Dr. Lio: Topical steroid phobia is really tough because, for better or for worse, topical steroids are still pretty central to treating most AD. I think we all dream of the new agents that will totally replace steroids, but it is a very tall order given their known side effects/safety balance, their effectiveness, and their relatively low price to new agents. That said, I try my hardest to avoid and/or minimize their use whenever possible and I make it a key part of the visit to talk about how our goal is to be tapering use over time. For those who keep escalating use, I am a strong proponent to move to other approaches, everything from phototherapy, non-steroidals, systemic agents, and even sending a patient to one of the medical balneotherapy treatment spas in France last year for an intensive treatment period in a specialized setting.

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dermRounds:  There have been a number of new medications on the market for Atopic Dermatitis, namely Eucrisa and Dupixent (dupilumab).  Can you take us through how you have practically been using these? How are you selecting your patients? What is the youngest patient that you have used Dupixent for?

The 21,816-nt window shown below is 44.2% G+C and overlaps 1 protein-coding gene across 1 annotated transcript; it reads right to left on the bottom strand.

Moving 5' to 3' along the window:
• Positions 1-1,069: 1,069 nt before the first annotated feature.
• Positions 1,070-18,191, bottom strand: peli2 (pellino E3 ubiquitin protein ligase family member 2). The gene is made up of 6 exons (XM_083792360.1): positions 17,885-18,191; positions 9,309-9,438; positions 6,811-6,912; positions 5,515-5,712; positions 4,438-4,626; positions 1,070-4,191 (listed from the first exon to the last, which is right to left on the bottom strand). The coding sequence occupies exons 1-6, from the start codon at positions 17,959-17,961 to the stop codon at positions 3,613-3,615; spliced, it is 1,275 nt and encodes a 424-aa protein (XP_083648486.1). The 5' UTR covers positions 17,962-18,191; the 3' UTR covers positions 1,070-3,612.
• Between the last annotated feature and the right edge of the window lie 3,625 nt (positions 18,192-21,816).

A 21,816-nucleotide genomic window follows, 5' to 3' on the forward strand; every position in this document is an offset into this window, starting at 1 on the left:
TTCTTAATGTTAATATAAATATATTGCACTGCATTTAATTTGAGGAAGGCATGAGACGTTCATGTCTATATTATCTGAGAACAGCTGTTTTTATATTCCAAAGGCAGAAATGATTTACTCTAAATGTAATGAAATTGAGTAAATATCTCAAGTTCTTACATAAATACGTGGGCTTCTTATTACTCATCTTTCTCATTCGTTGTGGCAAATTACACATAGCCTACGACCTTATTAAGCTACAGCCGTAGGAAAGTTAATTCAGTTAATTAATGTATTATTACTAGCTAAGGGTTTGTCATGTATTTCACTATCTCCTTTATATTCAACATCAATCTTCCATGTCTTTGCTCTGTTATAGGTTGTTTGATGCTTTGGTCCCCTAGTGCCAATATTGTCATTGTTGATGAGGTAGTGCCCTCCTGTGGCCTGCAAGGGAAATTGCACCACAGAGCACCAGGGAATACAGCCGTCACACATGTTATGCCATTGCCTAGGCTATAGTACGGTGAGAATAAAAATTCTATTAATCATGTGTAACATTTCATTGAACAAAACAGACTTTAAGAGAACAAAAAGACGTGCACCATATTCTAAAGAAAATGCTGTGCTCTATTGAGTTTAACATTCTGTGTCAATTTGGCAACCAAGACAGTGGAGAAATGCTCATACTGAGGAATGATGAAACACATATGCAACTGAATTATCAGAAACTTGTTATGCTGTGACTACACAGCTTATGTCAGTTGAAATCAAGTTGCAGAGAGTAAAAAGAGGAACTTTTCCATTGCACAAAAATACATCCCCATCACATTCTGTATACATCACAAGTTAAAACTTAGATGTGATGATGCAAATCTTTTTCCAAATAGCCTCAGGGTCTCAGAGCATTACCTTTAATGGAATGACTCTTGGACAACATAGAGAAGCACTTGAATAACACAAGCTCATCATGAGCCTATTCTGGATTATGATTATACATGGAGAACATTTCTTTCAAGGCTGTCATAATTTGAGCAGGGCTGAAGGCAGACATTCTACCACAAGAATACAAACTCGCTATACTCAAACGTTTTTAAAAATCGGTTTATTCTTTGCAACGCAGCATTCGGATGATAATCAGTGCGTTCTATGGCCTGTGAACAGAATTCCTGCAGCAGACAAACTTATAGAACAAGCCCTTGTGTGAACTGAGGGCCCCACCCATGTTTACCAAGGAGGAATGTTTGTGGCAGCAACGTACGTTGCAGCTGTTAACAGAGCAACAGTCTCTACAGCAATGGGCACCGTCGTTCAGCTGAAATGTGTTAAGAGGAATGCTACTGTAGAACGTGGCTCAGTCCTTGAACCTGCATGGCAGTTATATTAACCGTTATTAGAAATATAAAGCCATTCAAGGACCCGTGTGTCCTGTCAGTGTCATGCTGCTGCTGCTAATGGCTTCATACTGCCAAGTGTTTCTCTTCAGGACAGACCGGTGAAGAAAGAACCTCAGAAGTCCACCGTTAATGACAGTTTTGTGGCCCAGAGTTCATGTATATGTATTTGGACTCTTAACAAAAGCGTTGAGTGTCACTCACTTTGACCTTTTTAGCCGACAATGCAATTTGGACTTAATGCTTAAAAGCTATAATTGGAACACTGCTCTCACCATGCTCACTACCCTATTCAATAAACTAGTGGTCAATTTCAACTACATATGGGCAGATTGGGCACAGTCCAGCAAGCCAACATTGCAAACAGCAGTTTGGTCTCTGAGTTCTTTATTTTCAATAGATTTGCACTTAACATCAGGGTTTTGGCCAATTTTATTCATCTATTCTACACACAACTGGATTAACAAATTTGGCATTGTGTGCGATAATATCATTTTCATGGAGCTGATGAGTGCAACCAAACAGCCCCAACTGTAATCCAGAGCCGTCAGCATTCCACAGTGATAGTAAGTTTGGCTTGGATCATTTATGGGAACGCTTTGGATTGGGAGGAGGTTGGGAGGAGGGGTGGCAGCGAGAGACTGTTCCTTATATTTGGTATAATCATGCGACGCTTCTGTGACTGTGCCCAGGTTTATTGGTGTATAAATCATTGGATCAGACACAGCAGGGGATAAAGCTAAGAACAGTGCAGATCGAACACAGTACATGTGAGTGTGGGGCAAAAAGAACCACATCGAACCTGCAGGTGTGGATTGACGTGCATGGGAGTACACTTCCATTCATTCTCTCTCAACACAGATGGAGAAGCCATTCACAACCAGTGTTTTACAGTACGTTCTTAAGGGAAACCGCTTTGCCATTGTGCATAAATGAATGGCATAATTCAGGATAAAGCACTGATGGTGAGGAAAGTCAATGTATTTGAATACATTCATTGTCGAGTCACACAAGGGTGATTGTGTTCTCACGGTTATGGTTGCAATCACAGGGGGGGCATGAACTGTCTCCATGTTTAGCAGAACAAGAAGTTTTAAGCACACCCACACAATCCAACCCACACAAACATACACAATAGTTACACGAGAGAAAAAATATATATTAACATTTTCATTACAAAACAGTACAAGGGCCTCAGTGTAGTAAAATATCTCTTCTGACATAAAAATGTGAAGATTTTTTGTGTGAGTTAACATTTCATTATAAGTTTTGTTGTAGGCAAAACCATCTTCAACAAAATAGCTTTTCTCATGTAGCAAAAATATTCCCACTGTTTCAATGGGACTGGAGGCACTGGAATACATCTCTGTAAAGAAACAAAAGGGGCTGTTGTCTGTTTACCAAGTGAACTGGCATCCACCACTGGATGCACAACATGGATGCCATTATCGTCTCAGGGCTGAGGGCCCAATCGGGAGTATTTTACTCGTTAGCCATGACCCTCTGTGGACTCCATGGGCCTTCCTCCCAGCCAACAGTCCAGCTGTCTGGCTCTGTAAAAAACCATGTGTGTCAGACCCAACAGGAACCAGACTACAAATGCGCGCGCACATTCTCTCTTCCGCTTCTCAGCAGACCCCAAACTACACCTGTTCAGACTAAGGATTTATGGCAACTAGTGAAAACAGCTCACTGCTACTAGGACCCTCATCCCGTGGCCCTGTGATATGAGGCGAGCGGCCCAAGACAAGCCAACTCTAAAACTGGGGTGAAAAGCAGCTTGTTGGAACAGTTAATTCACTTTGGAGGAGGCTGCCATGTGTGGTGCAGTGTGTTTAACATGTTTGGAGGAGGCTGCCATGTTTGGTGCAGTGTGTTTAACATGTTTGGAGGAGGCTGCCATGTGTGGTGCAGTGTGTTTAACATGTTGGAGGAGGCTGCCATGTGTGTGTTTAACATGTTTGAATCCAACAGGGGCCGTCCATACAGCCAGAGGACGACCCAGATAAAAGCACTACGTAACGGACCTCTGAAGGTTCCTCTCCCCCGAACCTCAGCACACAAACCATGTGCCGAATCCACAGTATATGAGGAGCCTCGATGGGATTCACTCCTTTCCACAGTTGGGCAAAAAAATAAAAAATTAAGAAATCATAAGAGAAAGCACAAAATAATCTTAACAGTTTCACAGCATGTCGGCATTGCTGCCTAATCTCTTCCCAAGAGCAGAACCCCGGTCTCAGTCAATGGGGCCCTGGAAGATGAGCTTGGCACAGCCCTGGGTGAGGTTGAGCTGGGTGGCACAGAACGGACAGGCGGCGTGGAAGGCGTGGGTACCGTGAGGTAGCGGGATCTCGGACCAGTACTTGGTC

Dr. Lio: My interest in AD happened in a time when there was almost no "pipeline" for AD products... and now finally, I feel like we've won the lottery with many new agents being developed and even coming to market. Crisaborole and dupilumab are two new and very different treatments that have come out in the past 2 years, and I am grateful for the first new FDA-approved drugs for AD since pimecrolimus!

They have very different indications and I use them quite differently. For crisaborole (a topical non-steroidal that targets PDE4-mediated inflammation), I use it in mild or moderate cases, especially in areas where steroids are not safe using for long periods, such as the face and neck, or flexural areas. My personal experience with this ointment is that it seems to be most helpful in patients after I cool down the initial inflammation with a topical corticosteroid, and then once better, they can use crisaborole to keep the areas clear. I find that it is a good fit for some of the patients, but the issues are three-fold: 1) It is expensive and insurance often denies it; 2) It can sting or burn when applied, particularly, in my experience, when it is applied to more inflamed or open/cracked skin, hence my using it as more of a maintenance; 3) Its anti-inflammatory effect is more modest than I hoped, and for some patients it is simply not strong enough to control their skin. I am at a particular bias here because I tend to see more severe patients that are often referred in for being refractory, and so it may be a better fit for those initial cases of mild-moderate AD that I don't get to see as often. Still, I am very grateful for the innovation, the option especially in those that do not want topical steroids, and the fact that it really can be used for much longer intervals than topical steroids and does not have the black-box warning like the topical calcineurin inhibitors.